East Looe


Published in The History of Parliament: the House of Commons 1604-1629, ed. Andrew Thrush and John P. Ferris, 2010
Available from Cambridge University Press

Background Information

Right of Election:

in the mayor and burgesses

Number of voters:

nine in 1626


23 Apr. 1625JAMES BAGG II
16 Jan. 1626(SIR) JAMES BAGG II

Main Article

The larger of the twin settlements at the mouth of the Looe, East Looe existed as a market town and port by the late thirteenth century, and was accounted sufficiently important in 1341 to send a representative, jointly with Fowey, to an assembly at Westminster.1 In the early seventeenth century the local merchants traded with France, the Low Countries and the Iberian peninsula, but they could no longer compete with their rivals at Fowey in terms of the volume of traffic. Rather, the town’s prosperity depended on its weekly markets, and on its fishing fleet, which roamed as far as Newfoundland.2 Consequently, East Looe was badly affected when the Sallee pirates began raiding the Cornish coast in 1625. In August of that year, 80 of its mariners were captured in just ten days, and the consequent shortage of manpower greatly damaged the local fishing industry. Moreover, the town experienced a series of invasion scares around this time, since the river-mouth was regarded as suitable for a Spanish landing.3

In political terms also, East Looe was vulnerable to external pressure. Although the town had been incorporated in 1587, the Common Council consisted of just nine chief burgesses, including the mayor. The reluctance of several burgesses to hold the mayoralty led to a fresh charter in 1623, which addressed this problem and slightly increased the corporation’s privileges, permitting the mayors to act as borough j.p.s. In about 1627, however, mayor William Mayowe offended the vice-warden of the Cornish stannaries, John Mohun*, by arresting one of the latter’s associates, and was himself summarily imprisoned.4 By the terms of the 1587 charter, the Common Council also exercised the borough’s parliamentary franchise, which had first been established 16 years earlier. Not surprisingly, East Looe’s Elizabethan MPs were all outsiders, and the early seventeenth century brought no change to this pattern. None of the Members during this period voiced the borough’s economic or security fears in the Commons, and Mayowe’s arrest was reported to the House only because a general inquiry was launched into Mohun’s conduct as vice-warden.5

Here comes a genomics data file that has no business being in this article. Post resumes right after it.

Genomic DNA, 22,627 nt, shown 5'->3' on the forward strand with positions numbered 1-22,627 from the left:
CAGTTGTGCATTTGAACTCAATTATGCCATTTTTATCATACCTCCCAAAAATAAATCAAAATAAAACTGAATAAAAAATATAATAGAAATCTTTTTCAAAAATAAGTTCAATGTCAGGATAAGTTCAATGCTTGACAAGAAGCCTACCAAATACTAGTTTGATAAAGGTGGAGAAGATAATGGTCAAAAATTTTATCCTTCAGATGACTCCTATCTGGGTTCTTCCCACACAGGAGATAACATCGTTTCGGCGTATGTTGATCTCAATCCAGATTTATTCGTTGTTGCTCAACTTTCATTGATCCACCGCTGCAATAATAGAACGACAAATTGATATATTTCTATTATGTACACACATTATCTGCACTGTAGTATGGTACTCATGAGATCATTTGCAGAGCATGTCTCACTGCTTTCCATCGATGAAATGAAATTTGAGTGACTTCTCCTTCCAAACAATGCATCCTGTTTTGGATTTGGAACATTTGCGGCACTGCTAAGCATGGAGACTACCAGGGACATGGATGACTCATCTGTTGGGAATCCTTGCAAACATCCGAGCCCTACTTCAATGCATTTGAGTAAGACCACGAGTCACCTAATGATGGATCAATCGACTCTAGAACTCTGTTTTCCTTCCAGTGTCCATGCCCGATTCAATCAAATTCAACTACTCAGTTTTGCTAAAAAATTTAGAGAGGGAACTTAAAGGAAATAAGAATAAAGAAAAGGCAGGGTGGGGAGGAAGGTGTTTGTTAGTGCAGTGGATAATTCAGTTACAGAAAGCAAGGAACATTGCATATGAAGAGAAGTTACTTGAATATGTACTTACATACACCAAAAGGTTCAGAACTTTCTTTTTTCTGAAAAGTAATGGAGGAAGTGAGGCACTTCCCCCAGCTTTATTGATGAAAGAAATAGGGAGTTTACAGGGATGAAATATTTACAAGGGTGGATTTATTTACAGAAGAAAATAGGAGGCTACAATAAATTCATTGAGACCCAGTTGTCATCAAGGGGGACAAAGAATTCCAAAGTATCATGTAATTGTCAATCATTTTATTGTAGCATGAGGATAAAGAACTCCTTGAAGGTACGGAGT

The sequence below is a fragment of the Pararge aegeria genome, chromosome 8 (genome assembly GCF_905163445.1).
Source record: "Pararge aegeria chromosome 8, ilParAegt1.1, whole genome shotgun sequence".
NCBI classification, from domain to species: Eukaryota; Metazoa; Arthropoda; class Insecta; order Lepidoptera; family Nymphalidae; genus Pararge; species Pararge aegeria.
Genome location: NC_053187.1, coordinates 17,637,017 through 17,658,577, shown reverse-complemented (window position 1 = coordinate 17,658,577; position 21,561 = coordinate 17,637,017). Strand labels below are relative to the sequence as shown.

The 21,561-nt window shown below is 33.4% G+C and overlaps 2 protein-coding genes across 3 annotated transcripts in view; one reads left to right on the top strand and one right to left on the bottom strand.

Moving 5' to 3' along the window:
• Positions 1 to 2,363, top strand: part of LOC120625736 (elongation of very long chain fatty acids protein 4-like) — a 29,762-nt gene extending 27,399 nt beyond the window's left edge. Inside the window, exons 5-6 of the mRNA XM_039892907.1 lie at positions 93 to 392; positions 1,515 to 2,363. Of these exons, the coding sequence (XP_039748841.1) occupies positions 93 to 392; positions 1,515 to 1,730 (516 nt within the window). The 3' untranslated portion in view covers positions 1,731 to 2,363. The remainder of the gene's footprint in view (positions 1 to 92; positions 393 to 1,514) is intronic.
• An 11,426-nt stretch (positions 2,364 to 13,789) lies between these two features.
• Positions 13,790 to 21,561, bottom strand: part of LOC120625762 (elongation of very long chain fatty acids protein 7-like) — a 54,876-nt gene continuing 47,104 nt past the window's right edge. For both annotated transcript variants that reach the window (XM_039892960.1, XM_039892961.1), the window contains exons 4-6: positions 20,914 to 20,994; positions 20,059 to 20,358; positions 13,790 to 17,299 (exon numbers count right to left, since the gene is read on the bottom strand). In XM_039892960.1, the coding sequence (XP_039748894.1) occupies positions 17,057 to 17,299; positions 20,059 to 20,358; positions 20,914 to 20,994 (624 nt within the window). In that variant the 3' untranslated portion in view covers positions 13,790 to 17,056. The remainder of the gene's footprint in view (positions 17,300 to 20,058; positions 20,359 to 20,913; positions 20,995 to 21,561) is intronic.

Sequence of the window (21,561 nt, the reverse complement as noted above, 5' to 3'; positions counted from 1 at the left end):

East Looe’s principal electoral patron during these years was Mohun’s father, Sir Reginald, who, like his own father before him, held the borough’s recordership. At least one nomination in every election can be ascribed to his influence. In 1614 he took one seat himself and secured the other for his brother-in-law George Chudleigh. Sir Robert Phelips in 1604, Sir Jerome Horsey in 1621, and Paul Speccott in 1624 and 1628, were all Mohun’s distant kinsmen.6 In 1626 George Chudleigh turned down the opportunity to sit for East Looe again, handing the vacancy to his son John after first offering it to his Court patron, secretary of state (Sir) John Coke*. As a result of these delays, the seat was not finally filled until around 23 Feb., nearly a month after the official election date.7 Sir John Trevor, who secured a burgess-ship in 1625, was the uncle and former guardian of Mohun’s cousin Charles Trevanion*, and would have known Sir Reginald through the latter’s role as a trustee of the Trevanion estates.8 By 1628 John Mohun had demonstrated his capacity, as vice-warden, to interfere in the borough’s affairs, and it was probably he who, through his father or on his own account, obtained a seat for his friend William Murray in that year.9